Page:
Friday, 15 January 2016

Pressure on 'safe' destinations mounts after Istanbul bombing; attack 'likely to lead to travel restrictions'

A PREDICTED shift in tourism to ‘safe’ destinations following the latest fresh terrorist attack in #Turkey could de-stabilize the market, industry experts have warned.

A suicide bomb attack on Tuesday in a tourist area of #Istanbul killed 10 people – at least nine of whom were German tourists. It came four days after suspected Islamic terrorist’s stabbed three tourists at a hotel in Egypt’s Red Sea area.

Approximately 2.5 million British citizens travel to Turkey every year on holiday. Operators fear the incidents could lead to too much demand for Spain and Greece – destinations already experiencing higher sales following previous incidents.

Industry consultant, Andy Cooper, a former head of the Federation of Tour Operators, said: ‘The danger is it that puts huge pressure on Spain, and you end up with a squeeze on beds, prices go up, and capacity runs short.’

Prior to the attacks, specialist operators had announced plans to diversify into Greece and Turkey.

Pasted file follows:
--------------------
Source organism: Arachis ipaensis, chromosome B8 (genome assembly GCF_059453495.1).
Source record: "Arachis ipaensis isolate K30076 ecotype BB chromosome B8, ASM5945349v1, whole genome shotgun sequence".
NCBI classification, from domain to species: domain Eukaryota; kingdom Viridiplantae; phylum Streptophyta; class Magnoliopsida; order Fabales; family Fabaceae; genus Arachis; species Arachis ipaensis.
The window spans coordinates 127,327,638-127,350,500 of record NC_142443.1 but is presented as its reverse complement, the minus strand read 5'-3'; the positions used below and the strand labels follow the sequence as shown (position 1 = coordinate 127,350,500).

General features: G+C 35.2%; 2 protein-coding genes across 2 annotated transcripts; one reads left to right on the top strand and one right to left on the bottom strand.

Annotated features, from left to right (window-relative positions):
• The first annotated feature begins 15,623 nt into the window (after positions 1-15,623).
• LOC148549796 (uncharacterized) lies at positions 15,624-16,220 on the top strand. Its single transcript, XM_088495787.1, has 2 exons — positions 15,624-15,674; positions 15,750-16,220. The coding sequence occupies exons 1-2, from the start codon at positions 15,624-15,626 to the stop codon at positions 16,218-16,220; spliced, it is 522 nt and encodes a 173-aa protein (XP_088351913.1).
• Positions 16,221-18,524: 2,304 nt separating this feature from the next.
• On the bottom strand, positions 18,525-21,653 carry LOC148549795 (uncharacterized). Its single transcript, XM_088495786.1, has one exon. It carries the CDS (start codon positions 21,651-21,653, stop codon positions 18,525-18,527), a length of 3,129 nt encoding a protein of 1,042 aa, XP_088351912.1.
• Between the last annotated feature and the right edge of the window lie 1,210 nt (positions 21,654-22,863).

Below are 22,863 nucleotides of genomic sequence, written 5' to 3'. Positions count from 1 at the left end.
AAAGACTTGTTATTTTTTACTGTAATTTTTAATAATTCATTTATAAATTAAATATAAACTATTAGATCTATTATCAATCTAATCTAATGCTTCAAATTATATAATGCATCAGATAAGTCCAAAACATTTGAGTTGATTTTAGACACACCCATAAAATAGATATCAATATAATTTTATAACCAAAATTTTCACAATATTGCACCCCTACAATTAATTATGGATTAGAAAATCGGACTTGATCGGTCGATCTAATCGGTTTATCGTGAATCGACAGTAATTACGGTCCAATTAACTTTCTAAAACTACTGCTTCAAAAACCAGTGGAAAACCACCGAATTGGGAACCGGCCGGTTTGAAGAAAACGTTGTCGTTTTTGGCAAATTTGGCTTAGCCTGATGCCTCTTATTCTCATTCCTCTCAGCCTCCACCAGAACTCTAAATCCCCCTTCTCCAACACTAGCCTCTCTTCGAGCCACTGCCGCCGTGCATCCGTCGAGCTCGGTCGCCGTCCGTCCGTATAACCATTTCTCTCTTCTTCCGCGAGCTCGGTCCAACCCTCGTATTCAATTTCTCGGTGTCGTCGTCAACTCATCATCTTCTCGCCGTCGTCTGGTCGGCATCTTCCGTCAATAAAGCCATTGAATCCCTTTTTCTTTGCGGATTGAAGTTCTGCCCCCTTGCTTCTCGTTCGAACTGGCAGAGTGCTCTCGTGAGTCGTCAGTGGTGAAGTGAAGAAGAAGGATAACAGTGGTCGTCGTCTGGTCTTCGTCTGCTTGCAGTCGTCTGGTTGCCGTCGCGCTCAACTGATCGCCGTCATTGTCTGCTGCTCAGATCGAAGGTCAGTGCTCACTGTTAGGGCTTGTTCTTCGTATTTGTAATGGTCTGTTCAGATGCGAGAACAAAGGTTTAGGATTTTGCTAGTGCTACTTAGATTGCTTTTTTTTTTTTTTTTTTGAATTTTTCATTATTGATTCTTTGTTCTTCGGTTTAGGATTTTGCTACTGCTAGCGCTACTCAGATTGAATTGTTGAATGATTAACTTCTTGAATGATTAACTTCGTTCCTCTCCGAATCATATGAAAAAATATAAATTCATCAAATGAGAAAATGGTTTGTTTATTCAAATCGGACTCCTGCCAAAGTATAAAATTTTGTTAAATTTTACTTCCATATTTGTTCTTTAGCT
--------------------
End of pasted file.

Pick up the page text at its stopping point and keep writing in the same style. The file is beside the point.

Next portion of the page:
Countries are likely to impose further restrictions on travel to Turkey following the murders in Istanbul's tourist district, says Kinda Chebib, a senior analyst at Euromonitor. ‘The explosion at Istanbul's most prominent tourist attraction is expected to impact negatively on inbound flow to Turkey on the short-to-medium term. The fact that the explosion occurred in the deep centre of Istanbul and that tourists from Germany and Norway were among the casualties is expected to result in further travel restrictions and flights banned towards the destination in the coming days.

‘Major source European markets are very likely to take preventive measures so as to protect their citizens traveling to the popular outbound market.’

Russia's state tourism agency had already recommended a boycott of Turkey after the country shot down a Russian fighter jet in November. So far, the British Foreign Office has not changed its travel advice for Turkey and the German government is not advising its citizens to avoid the destination, but it has issued new advice urging them to stay away from crowded places in the country.

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Picture Credit:">Istiklal Avenue, Istanbul (Turkey)</a> via <a href="">photopin</a> <a href="">(license)

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